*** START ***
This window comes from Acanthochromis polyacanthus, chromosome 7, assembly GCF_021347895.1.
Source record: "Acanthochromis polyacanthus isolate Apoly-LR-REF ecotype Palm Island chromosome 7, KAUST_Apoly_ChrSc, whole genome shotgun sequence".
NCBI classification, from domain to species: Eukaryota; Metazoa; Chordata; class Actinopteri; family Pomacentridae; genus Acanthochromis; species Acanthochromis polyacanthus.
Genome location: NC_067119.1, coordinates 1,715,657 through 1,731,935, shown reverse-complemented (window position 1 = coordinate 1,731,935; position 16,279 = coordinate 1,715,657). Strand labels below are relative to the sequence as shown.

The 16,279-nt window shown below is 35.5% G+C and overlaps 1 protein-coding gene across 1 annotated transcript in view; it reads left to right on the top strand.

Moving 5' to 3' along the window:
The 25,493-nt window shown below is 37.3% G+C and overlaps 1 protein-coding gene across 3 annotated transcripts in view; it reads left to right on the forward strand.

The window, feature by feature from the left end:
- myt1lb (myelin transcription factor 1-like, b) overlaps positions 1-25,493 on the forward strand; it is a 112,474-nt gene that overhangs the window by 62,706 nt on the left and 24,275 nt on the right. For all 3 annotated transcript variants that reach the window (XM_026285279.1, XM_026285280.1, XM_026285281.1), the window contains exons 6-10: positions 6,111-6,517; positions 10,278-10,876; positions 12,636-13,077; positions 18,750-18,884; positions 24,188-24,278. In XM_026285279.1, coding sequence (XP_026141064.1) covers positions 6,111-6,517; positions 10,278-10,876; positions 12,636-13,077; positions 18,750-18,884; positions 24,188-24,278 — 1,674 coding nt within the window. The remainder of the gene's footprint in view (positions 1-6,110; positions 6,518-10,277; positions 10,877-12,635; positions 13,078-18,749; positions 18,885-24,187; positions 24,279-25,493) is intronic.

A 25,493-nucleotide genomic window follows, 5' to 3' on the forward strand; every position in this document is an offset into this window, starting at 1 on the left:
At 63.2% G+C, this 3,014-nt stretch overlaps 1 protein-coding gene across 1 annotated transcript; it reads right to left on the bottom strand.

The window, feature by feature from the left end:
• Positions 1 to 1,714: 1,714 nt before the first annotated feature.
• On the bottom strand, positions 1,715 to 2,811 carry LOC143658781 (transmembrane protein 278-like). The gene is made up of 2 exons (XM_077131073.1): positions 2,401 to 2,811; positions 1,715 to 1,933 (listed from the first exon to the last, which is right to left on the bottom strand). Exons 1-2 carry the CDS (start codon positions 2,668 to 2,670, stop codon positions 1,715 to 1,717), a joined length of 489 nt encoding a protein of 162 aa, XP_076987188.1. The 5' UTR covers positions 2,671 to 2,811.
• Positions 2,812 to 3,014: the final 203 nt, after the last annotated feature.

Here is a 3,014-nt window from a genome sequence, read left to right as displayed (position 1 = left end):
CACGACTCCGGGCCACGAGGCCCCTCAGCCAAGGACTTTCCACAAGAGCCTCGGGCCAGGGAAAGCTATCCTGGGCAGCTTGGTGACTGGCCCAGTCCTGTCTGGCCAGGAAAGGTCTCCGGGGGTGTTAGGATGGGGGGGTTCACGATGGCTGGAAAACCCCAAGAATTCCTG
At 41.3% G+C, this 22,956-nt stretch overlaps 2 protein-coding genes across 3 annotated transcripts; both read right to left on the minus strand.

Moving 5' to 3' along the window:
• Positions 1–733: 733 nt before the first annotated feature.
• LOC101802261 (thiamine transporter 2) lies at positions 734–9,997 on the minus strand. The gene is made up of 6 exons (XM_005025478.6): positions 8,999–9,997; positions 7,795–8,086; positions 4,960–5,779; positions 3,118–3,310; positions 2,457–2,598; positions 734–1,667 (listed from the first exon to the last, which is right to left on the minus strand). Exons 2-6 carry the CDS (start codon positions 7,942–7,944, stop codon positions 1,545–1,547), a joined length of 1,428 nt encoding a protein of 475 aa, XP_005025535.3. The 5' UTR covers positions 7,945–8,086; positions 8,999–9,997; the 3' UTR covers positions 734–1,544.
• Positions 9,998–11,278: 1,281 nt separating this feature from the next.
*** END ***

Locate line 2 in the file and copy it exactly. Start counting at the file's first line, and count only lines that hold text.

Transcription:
Source record: "Acanthochromis polyacanthus isolate Apoly-LR-REF ecotype Palm Island chromosome 7, KAUST_Apoly_ChrSc, whole genome shotgun sequence".